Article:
MCEDs must first identify when a cancer signal (cfDNA) is present in blood. The next critical step for a screening MCED is to accurately predict the cancer signal origin and inform the diagnostic workup. This is critical to streamline the evaluation for all involved: the provider, the health system, and most importantly, the patient. Some MCED tests require broad-based PET CT imaging to work up the origin of a positive signal whereas others have high levels of accuracy (up to 89%) based on the blood signals alone in predicting the cancer signal origin.
To screen for many cancers that have low individual prevalence but high aggregate prevalence, population-based screenings must minimize false positive results. Thus, it is important to design these tests with fixed high specificity rates, (i.e., extremely low false positives, less than 1 percent). And, since we are simultaneously screening for multiple cancers (over fifty different cancer types in some MCEDs) aggregate sensitivity rather than individual tumor sensitivity plays a greater role. PPV (the likelihood that a positive test is a true positive) is a better measure than sensitivity alone in the MCED or traditional single-cancer screening methodology.
MCEDs also have false negatives. Not every cancer produces a detectable cfDNA cancer signal due to tumor class behavior as well as individual tumor shedding biology. Thus, there remains a need to follow through with cancer prevention through behavioral changes, guideline based single cancer screenings, and ongoing vigilance and reporting of signs or symptoms to healthcare providers.
A broad set of cancers are now detectable in their pre-symptomatic phase through MCED testing. Some of our most difficult cancers, including pancreas, ovary, liver, head and neck, lymphomas, and leukemias, generate positive signals in the pre-symptomatic phase. Multiple MCED tests are in development through multiple corporate entities, and one (Galleri, by GRAIL, Inc) is commercially available as a lab-developed test and has received breakthrough designation by the FDA. Expect to see multiple products developed with downward pricing pressure because of market competition.
Importantly, MCEDs are meant to complement, not replace, current USPSTF guideline screenings or recommendations such as smoking cessation. Unlike current molecular diagnostics, which are used primarily in the treatment space by oncologists, MCEDs are designed to be used by primary care physicians and specialists. Imagine this as an annual blood test added to your cholesterol, kidney function, and liver tests.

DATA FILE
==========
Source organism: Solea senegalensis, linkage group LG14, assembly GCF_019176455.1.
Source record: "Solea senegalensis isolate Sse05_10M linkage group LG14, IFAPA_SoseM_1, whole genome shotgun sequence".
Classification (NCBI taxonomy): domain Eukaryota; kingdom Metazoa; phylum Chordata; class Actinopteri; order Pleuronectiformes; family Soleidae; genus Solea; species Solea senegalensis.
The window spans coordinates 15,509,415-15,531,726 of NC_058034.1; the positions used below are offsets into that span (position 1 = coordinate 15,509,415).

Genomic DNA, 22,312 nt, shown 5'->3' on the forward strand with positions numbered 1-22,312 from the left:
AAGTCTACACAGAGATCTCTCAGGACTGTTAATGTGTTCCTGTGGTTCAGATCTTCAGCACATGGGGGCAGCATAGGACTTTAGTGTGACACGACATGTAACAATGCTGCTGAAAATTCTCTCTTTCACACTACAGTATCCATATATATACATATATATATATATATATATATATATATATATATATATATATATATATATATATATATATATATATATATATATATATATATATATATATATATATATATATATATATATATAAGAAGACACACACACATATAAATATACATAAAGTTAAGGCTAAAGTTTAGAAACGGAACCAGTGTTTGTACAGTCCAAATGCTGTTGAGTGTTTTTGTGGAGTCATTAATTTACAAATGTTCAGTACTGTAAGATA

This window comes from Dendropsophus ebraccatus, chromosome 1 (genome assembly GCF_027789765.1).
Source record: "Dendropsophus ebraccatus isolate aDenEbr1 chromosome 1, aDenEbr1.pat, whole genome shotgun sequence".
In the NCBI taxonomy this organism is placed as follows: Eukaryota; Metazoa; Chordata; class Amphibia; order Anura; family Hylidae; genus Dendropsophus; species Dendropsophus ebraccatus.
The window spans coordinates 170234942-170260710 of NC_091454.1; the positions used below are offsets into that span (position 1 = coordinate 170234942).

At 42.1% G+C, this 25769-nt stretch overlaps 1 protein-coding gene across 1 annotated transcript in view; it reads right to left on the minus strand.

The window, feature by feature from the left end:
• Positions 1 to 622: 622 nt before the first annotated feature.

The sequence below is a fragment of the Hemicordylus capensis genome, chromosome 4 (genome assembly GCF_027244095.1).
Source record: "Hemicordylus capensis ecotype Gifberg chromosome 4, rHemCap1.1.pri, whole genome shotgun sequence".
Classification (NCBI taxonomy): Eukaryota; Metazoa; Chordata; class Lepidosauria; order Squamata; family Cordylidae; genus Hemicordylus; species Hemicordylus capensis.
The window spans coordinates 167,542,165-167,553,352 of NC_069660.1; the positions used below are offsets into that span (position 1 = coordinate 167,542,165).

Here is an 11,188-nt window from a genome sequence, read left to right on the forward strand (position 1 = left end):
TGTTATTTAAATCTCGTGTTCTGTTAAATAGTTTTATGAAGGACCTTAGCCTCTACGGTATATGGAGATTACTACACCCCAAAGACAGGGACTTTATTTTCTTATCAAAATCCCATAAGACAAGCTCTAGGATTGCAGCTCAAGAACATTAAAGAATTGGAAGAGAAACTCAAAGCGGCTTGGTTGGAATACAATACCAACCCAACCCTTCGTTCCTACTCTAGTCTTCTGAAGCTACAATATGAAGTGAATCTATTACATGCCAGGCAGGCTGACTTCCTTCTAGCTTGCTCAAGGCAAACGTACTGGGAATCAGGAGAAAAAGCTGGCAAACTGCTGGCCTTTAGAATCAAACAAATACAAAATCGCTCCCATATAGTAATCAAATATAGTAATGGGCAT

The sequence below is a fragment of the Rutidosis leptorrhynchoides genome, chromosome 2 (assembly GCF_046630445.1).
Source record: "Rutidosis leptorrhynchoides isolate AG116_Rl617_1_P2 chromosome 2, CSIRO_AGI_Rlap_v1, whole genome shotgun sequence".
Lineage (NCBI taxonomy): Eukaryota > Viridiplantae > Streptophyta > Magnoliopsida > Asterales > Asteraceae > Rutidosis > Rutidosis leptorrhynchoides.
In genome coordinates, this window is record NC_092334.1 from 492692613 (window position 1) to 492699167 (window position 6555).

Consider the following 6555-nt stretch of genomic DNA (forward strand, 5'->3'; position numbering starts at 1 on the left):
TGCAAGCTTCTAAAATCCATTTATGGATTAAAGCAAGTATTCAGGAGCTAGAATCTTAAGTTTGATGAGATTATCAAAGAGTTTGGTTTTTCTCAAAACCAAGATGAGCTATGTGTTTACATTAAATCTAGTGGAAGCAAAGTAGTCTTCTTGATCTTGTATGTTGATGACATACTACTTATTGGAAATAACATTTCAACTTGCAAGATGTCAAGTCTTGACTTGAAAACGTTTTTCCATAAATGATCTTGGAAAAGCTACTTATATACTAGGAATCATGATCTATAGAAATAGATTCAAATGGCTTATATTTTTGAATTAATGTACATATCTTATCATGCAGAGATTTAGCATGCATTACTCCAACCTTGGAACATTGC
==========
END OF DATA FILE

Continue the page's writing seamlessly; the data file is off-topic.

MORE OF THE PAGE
Modeled data suggest a potential reduction of ~100,000 of the over 600,000 cancer deaths annually in the US, but only if the technology can make it through the protracted regulatory process.
No wonder multiple national advocacy groups, including the Prevent Cancer Foundation and the American Cancer Society, are pushing for Medicare to evaluate a National Coverage Determination. Call on your federal congressional representatives and senators to support and cosponsor HR1946 and Senate Bill 1873 today to advance coverage by Medicare and eventually to commercial payors so that all may access this lifesaving technology.
To bend the mortality curve of cancer, we must rework the paradigm. Currently our focus and funding are on advanced cancer care. We must shift this focus to early cancer detection when treatment is less invasive and more effective. This is not an incremental change; this is a paradigm shift.
We need to be forward thinking and proactive in building the cancer prevention, early detection, and treatment infrastructure for the next 50 years of our war on cancer. We need to be ready as new technology comes online. We need to invest upstream of late-stage clinically presenting cancer cases.
Imagine the benefit from this technology for our communities. It is a game changer. We now have screening tests which will allow us to evolve from only screening for individual cancers to screening all individuals for cancer. Finding cancer earlier, when it can be cured, is a goal we can all share.
Whitney Jones, MD, is the founder of the Colon Cancer Prevention Project and the current chair of the Kentucky Colon Cancer Screening and Prevention Program Advisory Committee.
Note: Whitney Jones, MD, is an employee of GRAIL and holds an equity position.